30 Moreover whom He predestined, these He also called; whom He called, these He also justified; and whom He justified, these He also glorified.
Knowing Jesus intellectually as an historic figure it’s not salvation and it’s not what being born-again is about!
I should know because that’s where I started, as a nominal Christian (in name only), who knew Jesus only as an historic figure, but did not have a relationship with Him.
Knowing about Christ is not what salvation is.. salvation happens as we come into relationship with Him and submit to Him as both our Lord and Savior.
Listen to what Jesus says on the subject…
New King James Version
I Never Knew You
21 “Not everyone who says to Me, ‘Lord, Lord,’ shall enter the kingdom of heaven, but he who does the will of My Father in heaven.
22 Many will say to Me in that day, ‘Lord, Lord, have we not prophesied in Your name, cast out demons in Your name, and done many wonders in Your name?’
23 And then I will declare to them, ‘I never knew you; depart from Me, you who practice lawlessness!’
The Bible tells us that, “…for by grace (unmerited favor) we are saved through FAITH, and that not of ourselves; it is the gift of God, not of works, lest anyone should boast (Eph 2:8-9).
So it’s God’s grace mixed with our faith that saves us; and salvation cannot happen without both together.
And we learn in Hebrews 11 about how faith works, and that “Faith is ACTION, based UPON our belief in God and the truth of His Word, which faith is sustained by the confidence that when God promises something God will keep His promise.”
The word for faith, in Greek is Pistis, and by definition it goes well beyond intellectual assent, and it requires our taking action in obedience to God’s Word.
The action that we take in salvation is obeying the gospel message, receiving Christ as both our Savior and Lord, and then recognizing that having done that, that our lives are no longer our own!
The faith/obedience connection, and our dying to self and taking up our cross daily must then continue thereafter, every day of our lives, until we graduate to Glory.
New King James Version
Take Up the Cross and Follow Him
24 Then Jesus said to His disciples, “If anyone desires to come after Me, let him deny himself, and take up his cross, and follow Me.
25 For whoever desires to save his life will lose it, but whoever loses his life for My sake will find it.
In John 14:15, 23 Jesus says…
15 “If you love Me, keep My commandments.
23 Jesus answered and said to him, “If anyone loves Me, he will keep My word; and My Father will love him, and (then) We will come to him and make Our home with him.
And finally in 1 John 2:6 we are told…
“He who says he abides in Him (Christ) ought himself also to walk just as He (Jesus) walked.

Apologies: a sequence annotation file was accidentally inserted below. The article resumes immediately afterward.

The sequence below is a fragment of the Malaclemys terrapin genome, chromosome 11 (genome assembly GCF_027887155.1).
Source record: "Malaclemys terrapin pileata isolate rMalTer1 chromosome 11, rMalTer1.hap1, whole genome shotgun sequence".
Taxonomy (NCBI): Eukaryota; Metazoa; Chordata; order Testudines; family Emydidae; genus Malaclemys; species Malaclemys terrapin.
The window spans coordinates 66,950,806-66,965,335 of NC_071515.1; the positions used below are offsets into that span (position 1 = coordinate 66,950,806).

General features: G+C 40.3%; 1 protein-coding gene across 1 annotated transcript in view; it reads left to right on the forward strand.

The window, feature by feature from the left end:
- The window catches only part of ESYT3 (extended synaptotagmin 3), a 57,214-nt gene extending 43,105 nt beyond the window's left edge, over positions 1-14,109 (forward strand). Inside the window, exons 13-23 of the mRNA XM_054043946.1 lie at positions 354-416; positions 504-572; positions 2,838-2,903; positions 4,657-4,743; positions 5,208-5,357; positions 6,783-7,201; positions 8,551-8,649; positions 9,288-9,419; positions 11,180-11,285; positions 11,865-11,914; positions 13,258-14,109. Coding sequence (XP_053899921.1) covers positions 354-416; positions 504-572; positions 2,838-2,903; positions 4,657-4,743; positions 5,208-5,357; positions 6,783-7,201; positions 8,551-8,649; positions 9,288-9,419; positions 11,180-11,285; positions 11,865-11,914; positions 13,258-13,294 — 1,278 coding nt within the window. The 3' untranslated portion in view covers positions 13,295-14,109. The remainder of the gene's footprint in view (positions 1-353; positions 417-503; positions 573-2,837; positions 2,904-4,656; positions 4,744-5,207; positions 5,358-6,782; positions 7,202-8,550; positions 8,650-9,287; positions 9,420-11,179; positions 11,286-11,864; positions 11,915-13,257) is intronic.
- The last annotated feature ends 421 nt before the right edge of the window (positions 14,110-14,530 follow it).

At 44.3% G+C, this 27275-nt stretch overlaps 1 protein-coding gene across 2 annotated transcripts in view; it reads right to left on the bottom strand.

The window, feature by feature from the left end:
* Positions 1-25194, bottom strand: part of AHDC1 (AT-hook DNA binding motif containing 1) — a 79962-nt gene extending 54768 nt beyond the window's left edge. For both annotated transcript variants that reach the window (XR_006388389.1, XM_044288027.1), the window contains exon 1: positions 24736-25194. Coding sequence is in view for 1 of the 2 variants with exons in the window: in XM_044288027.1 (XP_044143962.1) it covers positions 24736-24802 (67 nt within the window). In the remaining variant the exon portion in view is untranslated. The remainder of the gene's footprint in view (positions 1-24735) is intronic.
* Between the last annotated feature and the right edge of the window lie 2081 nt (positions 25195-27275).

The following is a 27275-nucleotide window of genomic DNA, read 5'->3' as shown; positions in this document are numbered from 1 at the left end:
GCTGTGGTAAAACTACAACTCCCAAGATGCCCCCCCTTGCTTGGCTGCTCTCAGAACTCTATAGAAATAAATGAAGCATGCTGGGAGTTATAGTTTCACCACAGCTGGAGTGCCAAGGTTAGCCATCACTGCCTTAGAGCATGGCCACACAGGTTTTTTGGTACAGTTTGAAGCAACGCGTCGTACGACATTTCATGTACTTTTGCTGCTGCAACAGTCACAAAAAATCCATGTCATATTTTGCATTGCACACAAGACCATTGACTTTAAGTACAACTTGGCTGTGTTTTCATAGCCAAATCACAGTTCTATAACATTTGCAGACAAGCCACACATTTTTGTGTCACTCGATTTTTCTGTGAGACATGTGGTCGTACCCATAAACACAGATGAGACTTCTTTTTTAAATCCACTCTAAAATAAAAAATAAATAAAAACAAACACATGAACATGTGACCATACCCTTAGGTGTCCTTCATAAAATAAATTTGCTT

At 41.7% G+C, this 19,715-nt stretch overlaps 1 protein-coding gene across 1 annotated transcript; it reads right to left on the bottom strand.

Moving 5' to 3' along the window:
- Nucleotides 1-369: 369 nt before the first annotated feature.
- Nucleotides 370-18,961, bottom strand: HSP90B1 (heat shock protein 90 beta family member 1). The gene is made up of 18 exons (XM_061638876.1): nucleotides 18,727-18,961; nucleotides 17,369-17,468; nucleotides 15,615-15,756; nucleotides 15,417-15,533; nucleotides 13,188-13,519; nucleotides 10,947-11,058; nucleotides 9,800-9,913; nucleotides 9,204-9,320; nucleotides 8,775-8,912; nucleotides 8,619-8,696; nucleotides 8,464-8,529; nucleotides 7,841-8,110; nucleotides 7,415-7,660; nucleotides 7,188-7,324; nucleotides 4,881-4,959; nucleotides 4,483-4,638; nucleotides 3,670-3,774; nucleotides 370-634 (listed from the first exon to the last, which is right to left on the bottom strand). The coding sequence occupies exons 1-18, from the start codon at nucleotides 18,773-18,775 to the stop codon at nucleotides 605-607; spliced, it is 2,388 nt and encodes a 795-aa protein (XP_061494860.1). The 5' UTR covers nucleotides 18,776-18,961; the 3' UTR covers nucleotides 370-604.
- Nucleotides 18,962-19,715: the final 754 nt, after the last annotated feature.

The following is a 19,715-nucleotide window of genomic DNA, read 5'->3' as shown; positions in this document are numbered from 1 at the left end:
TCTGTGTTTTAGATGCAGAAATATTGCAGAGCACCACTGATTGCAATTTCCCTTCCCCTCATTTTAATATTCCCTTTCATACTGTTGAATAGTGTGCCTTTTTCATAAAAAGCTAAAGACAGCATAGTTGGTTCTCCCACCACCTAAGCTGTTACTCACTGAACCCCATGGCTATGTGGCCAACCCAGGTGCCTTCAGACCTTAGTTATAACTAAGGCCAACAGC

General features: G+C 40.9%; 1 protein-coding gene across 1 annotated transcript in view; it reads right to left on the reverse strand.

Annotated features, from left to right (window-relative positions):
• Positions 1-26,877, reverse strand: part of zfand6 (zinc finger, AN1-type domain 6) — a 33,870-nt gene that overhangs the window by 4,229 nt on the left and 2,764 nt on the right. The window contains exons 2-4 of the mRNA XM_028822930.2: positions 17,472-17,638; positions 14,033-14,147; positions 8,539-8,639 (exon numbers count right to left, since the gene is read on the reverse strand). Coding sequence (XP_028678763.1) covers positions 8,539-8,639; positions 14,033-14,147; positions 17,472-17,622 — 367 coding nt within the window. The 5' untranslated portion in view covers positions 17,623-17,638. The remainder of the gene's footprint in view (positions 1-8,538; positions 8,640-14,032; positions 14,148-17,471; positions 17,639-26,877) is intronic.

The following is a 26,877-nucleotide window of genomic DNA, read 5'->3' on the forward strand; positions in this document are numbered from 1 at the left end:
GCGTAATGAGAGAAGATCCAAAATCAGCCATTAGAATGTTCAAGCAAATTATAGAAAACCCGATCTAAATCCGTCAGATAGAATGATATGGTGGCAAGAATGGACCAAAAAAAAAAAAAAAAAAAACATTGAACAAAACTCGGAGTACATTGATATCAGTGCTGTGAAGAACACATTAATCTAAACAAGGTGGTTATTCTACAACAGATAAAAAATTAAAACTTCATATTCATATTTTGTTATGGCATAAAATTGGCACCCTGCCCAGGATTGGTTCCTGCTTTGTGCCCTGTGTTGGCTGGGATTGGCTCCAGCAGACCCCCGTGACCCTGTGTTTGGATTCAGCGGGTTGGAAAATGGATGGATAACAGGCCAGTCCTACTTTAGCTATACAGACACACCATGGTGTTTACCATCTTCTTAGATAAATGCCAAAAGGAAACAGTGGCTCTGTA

Selah (let us pause and calmly think about these things)
Sunday, June 19
Daily Verse and Comment on…
1 Corinthians 1:30
New King James Version
“But of Him you are in Christ Jesus, who became for us wisdom from God—and righteousness and sanctification and redemption”
Protestants hang on this verse because on its face it seems to say that Christ did all the work for us—that we are made righteous, sanctified, and redeemed by accepting His sacrifice for us, and we need do no more.
Upon closer study, though, this verse says that Jesus is our example in these matters; He embodies these virtues.
Just as He is “the way, the truth, and the life” (John 14:6), He is wisdom, righteousness, sanctification, and redemption.
If we walk as He walked, we will be wise, righteous, holy, and saved!
As the whole context shows, God will amaze and shame the world by taking the foolish, weak, and base, and creating them into children like His Son (cf. Luke 10:21).
Even as nothing just appears as a finished product, so His children will go through a process of development, and this process follows the same one that Jesus Christ experienced in His life (John 8:12; I Corinthians 11:1; I John 2:6; etc.).
This is where the Protestant gospel fails. It proclaims “by grace you have been saved through faith” alone (a word not found in Ephesians 2:8, yet added by Martin Luther), and discounts works entirely as a vehicle for building character because, in their view, we are already righteous and holy through Christ.
True, we are not saved by works (verse 9), but Paul emphatically asserts that God is creating us in Christ for good works (verse 10).
James adds that works exhibit and stimulate faith (James 2:18, 22, 24, 26).
Works, then, are a tool to build as well as a product of godly character.
The gospel, then, is more than an announcement of salvation to mankind.
It is a roadmap that teaches us what we must do to be saved—not just justified by Christ’s sacrifice, but also born into the Kingdom of God!
Between justification and glorification is sanctification, the process of becoming holy and righteous as He is, and the gospel explains how that is accomplished.
Though that process does not save us, we will not be saved without it!
— Richard T. Ritenbaugh